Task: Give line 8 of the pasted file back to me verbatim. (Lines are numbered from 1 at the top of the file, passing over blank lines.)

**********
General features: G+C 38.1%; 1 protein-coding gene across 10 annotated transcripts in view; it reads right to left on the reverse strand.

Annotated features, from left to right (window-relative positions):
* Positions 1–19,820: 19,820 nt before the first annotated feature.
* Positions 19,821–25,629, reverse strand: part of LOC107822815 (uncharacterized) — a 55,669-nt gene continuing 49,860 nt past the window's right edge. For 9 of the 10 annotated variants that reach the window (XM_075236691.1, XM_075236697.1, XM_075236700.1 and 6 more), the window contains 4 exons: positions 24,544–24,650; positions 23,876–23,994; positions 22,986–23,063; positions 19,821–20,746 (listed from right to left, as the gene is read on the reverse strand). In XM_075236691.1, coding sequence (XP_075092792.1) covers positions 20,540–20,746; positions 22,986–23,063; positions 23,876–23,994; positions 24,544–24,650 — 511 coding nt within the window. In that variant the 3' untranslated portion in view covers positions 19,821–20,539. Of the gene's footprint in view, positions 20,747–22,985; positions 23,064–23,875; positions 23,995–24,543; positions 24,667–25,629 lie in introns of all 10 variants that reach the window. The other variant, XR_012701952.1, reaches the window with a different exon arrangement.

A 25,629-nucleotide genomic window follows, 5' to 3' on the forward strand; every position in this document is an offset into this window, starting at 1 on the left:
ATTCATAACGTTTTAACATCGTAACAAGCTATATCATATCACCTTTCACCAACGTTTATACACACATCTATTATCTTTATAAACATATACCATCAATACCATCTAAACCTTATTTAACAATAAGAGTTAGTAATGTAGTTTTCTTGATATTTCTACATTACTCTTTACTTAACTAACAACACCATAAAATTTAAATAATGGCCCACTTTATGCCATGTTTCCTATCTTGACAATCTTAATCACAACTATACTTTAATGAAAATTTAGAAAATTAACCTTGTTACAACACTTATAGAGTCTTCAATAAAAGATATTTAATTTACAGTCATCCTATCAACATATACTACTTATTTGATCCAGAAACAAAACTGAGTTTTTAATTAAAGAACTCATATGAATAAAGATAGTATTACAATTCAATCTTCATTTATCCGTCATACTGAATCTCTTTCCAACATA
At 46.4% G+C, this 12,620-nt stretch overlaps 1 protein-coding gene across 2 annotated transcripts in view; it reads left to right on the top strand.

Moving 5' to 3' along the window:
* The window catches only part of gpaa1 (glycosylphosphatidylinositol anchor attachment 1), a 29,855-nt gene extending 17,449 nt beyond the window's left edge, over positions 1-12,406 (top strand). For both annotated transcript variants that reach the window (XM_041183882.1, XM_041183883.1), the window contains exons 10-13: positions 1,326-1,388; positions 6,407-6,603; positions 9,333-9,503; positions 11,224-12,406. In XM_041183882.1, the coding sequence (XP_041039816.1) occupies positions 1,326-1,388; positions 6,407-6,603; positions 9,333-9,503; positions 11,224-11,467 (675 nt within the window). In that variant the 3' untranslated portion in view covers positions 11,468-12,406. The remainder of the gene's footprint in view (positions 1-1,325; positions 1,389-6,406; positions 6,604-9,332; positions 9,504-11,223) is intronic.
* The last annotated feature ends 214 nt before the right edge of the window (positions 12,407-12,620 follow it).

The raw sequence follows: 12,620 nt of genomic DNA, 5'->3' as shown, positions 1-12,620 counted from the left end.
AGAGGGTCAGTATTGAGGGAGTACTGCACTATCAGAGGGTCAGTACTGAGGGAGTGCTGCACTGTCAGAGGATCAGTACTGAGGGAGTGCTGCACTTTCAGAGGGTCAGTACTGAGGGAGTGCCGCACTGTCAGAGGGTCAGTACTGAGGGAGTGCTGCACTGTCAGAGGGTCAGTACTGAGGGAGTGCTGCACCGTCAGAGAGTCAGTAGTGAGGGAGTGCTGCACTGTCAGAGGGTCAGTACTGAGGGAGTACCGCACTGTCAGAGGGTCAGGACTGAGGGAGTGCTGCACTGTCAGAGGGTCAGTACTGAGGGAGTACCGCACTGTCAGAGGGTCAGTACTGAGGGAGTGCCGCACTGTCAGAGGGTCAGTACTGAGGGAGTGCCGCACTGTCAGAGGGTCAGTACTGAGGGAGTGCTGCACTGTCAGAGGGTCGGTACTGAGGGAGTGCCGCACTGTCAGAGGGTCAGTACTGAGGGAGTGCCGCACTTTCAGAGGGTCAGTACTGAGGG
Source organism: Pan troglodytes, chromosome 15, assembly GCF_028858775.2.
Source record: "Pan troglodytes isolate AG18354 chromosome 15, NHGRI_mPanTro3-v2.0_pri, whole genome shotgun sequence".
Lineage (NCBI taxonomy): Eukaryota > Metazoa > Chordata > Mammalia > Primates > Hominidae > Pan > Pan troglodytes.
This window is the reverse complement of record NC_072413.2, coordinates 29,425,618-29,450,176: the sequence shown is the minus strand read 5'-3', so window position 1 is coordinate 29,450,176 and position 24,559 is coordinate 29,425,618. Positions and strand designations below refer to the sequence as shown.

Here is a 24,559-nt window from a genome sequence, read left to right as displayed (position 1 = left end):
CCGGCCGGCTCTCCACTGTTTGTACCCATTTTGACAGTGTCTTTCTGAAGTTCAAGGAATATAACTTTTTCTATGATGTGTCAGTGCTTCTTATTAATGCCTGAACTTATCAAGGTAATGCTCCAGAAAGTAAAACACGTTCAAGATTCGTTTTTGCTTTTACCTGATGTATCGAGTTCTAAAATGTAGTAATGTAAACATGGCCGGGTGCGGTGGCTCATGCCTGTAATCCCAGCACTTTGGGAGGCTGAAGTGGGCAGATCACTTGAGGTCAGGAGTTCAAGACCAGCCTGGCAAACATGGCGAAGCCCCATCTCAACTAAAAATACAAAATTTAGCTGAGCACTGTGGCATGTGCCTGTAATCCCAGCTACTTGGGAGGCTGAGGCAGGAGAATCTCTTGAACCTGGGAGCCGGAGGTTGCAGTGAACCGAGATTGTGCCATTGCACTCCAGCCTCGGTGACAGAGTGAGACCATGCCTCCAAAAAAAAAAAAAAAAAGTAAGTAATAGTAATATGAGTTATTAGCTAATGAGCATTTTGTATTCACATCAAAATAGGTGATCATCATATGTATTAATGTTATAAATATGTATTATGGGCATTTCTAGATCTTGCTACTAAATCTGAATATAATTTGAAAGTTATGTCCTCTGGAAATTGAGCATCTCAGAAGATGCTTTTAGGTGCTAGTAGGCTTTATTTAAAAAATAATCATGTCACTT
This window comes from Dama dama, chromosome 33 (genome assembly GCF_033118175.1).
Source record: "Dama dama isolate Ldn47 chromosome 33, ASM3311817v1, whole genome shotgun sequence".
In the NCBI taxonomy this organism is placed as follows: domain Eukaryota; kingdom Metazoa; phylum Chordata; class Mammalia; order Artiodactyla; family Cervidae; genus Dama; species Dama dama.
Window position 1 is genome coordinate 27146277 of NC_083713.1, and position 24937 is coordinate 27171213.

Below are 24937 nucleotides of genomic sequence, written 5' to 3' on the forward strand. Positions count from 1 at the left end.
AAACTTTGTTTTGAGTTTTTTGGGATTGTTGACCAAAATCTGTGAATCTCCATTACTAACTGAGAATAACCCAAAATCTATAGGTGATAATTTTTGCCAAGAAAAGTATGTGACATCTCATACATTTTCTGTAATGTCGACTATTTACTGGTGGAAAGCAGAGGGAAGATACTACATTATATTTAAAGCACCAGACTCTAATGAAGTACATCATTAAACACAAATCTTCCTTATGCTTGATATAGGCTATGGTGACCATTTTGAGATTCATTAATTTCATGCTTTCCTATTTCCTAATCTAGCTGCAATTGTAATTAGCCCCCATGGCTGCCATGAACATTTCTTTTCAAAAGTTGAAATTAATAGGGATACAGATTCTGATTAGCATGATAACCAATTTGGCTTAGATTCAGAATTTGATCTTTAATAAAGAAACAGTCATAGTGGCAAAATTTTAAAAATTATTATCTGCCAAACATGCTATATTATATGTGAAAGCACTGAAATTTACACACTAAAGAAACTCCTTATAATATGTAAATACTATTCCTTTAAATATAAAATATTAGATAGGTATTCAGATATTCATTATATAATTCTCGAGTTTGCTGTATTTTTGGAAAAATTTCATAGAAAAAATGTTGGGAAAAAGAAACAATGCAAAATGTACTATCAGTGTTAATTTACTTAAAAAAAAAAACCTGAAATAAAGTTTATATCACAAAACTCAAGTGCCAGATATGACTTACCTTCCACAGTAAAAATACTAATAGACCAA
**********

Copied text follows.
Moving 5' to 3' along the window: